Today Nicole presented an interesting case with multiple turns which started out with pre-septal cellulitis and evolved into a-fib with RVR complicated by likely pulmonary edema as well as clinical concern foTolvaptanr a septic arthritis of the knee joint with current cultures pending. Amidst his hospital course the patient developed what appeared to be euvolemic hyponatremia with urine/serum osm studies suggest of SIADH. His SIADH was relatively treatment refractory, not responding well to fluid restriction, urea, or hypertonic saline while in the MICU. Ultimately, it did improve with escalating doses of tolvaptan.
Tolvaptan is a vasopressin receptor (ADH) antagonist that selectively targets the V2 receptor which mediates the antidiuretic response. It helps produce a selective water diuresis without affecting sodium or potassium excretion. The original SALT trials supporting its use was published in NEJM in 2006 and this study took hyponatremic patients with either euvolemic or hypervolemic hyponatremia and compared tolvaptan (initial dose 15 mg daily, escalated to 30 mg and then 60 mg based on Na concentrations) versus placebo. It found that the serum sodium concentration was statistically significantly higher at both 4 days and 30 days compared to placebo. However, after discontinuation after 30 days of treatment the hyponatremia recurred back to similar prior values. Major side effects included increased thirst, dry mouth, and increased urination. The patients do benefit by having to adhere to less fluid restriction.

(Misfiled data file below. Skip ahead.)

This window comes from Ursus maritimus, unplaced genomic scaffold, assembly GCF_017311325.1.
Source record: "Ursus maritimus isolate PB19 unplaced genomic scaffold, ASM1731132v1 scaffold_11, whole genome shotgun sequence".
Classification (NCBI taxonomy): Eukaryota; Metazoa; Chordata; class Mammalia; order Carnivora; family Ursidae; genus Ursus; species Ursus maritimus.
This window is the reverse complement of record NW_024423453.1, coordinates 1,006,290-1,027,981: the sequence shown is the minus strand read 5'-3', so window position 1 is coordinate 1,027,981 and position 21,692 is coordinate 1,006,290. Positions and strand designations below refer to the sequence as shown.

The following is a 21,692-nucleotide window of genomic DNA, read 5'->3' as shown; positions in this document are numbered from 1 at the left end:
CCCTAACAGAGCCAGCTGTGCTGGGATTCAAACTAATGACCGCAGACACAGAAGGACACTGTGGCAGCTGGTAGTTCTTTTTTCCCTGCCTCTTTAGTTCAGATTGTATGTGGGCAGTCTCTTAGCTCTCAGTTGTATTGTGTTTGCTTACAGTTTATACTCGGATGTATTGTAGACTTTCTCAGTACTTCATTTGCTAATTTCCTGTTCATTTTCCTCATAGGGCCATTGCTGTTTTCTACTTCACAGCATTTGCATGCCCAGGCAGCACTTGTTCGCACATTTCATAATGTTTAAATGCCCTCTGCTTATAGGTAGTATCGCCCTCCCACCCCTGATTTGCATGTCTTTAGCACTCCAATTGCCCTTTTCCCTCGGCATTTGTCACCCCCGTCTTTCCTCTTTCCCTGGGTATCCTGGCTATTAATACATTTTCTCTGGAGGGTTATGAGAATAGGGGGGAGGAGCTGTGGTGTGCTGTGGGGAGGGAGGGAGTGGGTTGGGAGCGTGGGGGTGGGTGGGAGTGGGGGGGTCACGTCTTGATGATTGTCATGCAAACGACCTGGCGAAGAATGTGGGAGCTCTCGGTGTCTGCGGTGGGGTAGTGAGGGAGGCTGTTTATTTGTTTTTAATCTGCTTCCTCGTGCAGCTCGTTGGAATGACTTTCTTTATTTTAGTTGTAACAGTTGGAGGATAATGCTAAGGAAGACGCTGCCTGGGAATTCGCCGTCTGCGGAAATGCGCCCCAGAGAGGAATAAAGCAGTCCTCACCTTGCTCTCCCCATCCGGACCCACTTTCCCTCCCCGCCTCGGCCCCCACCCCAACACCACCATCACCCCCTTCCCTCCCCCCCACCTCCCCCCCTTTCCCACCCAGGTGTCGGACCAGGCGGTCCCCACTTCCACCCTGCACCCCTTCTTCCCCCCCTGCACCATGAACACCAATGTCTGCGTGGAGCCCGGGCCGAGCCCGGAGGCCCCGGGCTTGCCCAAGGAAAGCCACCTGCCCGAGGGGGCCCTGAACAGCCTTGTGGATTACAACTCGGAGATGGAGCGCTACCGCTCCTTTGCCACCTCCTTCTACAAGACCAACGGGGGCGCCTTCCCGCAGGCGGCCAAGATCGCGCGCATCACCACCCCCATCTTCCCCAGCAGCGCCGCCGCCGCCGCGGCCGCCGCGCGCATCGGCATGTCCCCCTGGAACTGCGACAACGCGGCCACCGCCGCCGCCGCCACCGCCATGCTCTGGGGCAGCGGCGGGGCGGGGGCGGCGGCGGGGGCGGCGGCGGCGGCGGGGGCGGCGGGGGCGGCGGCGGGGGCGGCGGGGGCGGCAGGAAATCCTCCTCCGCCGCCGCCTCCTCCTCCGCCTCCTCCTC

The attached study is a subsequent analysis of patients enrolled in these SALT trials whose indication was for SIADH. Similarly, patients had a statistically significant increase in sodium at day 4 and day 30, similar side effects. 5.9% of the patients had overly rapid correction of their hyponatremia. Regarding surveys based on symptoms, there was a statistically significant treatment effect favoring tolvaptan for the physical component, and a near-significant trend favoring tolvaptan for the mental status component of the SF-12 Health Survey.
There are limitations to the use of tolvaptan, mainly concerns about a greater than 2.5 fold increase in liver enzymes. For this reason, it should not be used > 30 days and should not be used in patients with liver disease. Other considerations include concerns about rapid overcorrection of sodium. Given the limitation to 30 days, it is best used in severe hyponatremia and when cause of SIADH may be reversible. Tolvaptan can also be cost prohibitive.